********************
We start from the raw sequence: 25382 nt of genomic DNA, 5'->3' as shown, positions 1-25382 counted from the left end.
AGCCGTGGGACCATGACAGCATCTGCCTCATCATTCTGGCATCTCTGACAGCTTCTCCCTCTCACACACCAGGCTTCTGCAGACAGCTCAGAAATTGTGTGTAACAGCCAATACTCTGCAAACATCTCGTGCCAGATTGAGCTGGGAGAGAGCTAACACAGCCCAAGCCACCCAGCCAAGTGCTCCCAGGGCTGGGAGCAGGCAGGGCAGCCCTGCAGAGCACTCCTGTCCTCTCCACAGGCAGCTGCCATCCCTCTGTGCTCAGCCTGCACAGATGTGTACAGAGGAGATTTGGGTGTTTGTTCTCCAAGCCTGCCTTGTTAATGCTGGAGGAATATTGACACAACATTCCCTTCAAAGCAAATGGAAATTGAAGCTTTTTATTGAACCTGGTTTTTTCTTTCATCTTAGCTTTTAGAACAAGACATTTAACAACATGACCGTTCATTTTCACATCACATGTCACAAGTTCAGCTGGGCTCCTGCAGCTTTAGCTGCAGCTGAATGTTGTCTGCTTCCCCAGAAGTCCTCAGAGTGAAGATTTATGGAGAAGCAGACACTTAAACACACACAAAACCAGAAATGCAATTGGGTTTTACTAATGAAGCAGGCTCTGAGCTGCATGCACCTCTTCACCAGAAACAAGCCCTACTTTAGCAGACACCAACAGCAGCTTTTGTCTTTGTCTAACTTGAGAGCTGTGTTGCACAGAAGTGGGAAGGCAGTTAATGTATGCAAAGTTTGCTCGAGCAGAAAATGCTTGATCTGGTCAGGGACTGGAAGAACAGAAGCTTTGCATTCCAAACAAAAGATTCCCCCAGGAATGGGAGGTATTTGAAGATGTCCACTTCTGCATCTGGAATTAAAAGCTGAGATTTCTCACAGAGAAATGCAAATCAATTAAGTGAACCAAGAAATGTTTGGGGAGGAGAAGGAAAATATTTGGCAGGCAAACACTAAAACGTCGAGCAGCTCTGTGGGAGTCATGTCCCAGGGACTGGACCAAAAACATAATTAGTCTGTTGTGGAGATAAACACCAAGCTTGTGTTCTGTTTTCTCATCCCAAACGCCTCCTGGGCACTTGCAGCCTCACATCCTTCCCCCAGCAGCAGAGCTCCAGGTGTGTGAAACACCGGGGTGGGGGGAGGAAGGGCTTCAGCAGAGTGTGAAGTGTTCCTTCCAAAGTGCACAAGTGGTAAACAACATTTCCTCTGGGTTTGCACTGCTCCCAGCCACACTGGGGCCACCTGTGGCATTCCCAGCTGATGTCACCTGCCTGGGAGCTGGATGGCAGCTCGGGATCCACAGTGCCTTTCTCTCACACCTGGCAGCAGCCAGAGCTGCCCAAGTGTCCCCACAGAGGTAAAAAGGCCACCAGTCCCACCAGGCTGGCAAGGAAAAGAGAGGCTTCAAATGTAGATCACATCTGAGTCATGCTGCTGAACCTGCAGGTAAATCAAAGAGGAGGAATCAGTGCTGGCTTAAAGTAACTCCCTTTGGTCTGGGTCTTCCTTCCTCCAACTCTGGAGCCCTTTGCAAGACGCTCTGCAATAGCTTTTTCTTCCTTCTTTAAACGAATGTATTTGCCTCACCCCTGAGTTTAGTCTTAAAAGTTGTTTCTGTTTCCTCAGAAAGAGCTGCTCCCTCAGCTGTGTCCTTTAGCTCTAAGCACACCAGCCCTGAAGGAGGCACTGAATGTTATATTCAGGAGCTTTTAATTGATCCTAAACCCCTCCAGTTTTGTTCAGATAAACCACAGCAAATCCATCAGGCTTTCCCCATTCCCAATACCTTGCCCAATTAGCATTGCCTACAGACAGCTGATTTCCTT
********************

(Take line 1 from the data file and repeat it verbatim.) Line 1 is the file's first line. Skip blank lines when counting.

We start from the raw sequence: 25382 nt of genomic DNA, 5'->3' as shown, positions 1-25382 counted from the left end.